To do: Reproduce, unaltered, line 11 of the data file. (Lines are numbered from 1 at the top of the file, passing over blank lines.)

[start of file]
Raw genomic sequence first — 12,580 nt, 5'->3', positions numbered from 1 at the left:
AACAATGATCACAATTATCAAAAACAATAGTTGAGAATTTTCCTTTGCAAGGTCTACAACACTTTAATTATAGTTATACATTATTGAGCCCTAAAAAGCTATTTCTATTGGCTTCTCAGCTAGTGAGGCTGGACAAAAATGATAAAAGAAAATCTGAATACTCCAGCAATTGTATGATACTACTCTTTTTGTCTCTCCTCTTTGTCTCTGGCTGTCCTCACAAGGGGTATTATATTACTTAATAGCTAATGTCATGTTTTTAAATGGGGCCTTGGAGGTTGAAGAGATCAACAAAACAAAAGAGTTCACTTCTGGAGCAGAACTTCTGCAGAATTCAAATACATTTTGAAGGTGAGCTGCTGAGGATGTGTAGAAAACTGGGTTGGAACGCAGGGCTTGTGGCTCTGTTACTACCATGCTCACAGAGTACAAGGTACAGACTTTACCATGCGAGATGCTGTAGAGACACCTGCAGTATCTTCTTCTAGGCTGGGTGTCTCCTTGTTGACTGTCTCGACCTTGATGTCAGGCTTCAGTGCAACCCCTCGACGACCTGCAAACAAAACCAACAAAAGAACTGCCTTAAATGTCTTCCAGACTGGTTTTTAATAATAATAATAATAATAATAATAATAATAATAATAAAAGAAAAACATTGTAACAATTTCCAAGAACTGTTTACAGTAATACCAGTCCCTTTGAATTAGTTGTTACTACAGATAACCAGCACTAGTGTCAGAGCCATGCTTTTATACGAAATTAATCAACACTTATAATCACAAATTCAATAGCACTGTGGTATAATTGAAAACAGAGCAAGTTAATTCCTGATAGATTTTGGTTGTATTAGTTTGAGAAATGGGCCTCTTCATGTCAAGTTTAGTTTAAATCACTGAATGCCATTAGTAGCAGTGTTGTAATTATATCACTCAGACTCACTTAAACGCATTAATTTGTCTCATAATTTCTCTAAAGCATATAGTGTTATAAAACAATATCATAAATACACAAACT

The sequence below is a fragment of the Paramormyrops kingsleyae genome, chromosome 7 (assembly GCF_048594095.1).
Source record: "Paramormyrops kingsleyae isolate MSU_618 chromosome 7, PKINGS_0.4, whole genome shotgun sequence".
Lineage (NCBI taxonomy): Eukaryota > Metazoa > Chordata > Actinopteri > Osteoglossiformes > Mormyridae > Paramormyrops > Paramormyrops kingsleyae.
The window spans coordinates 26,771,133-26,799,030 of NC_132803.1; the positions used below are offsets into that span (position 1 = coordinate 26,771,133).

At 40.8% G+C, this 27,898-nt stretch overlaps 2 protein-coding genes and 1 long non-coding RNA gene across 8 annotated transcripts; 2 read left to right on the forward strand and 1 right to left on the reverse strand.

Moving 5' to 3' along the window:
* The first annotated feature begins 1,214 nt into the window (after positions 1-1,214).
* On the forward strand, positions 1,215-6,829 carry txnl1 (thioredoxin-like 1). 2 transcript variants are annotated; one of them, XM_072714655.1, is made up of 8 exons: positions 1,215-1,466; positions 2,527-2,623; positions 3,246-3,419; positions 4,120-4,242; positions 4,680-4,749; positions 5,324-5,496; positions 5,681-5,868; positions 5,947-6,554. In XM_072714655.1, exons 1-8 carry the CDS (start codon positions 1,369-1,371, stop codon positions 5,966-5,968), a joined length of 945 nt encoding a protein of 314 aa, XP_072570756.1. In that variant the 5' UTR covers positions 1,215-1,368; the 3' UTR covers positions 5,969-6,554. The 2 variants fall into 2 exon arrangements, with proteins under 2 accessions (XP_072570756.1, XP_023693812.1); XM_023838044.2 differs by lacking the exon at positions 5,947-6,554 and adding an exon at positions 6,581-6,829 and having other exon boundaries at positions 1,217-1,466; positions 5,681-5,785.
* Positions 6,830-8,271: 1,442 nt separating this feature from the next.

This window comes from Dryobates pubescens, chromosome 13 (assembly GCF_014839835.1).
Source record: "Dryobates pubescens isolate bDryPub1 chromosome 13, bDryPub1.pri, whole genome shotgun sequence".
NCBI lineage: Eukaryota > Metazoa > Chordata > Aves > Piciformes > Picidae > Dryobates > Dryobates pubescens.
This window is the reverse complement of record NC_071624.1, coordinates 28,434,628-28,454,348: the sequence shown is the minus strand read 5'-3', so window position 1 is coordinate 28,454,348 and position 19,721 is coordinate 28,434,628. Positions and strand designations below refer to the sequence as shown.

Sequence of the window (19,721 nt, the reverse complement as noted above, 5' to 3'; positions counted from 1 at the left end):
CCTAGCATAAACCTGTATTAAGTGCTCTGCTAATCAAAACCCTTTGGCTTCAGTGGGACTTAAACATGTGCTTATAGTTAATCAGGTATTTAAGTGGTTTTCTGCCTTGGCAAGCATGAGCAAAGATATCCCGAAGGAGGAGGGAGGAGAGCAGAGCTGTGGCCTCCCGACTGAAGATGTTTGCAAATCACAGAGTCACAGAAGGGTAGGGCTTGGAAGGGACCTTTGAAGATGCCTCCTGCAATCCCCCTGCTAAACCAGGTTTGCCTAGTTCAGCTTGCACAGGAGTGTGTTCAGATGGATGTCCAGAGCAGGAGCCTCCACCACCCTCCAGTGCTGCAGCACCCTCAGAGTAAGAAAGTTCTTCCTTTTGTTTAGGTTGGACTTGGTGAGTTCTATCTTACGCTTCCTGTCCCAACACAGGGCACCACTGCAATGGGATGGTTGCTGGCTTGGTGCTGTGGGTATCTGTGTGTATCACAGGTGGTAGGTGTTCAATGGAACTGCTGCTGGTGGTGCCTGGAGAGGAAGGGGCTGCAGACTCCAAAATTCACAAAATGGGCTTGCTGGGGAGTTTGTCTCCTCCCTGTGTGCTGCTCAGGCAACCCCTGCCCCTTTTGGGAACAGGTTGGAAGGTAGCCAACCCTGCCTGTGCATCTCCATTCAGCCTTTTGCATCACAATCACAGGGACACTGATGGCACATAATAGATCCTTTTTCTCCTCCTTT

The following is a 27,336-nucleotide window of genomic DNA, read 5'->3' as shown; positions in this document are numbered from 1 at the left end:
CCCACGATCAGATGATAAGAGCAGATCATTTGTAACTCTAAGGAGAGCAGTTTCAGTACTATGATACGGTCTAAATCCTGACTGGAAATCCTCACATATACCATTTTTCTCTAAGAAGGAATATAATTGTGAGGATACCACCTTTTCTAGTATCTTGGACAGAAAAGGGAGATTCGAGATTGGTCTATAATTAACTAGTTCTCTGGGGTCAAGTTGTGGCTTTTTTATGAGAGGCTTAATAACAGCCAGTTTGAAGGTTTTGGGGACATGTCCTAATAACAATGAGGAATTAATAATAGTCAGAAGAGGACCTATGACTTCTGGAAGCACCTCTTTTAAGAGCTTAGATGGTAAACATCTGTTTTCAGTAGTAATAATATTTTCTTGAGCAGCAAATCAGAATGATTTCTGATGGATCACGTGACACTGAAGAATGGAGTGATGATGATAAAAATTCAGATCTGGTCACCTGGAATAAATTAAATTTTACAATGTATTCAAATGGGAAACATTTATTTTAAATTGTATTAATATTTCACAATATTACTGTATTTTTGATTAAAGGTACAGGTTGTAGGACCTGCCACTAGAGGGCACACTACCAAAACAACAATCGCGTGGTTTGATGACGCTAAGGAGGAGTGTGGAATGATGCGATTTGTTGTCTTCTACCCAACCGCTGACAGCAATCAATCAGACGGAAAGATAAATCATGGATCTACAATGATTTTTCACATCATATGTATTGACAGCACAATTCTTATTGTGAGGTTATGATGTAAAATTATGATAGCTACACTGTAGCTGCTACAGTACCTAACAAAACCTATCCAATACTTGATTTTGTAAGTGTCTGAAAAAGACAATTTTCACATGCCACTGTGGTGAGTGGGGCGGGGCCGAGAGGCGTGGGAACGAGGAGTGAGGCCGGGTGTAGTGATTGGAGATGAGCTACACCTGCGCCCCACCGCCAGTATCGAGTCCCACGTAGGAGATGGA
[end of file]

* Positions 6,830-8,271: 1,442 nt separating this feature from the next.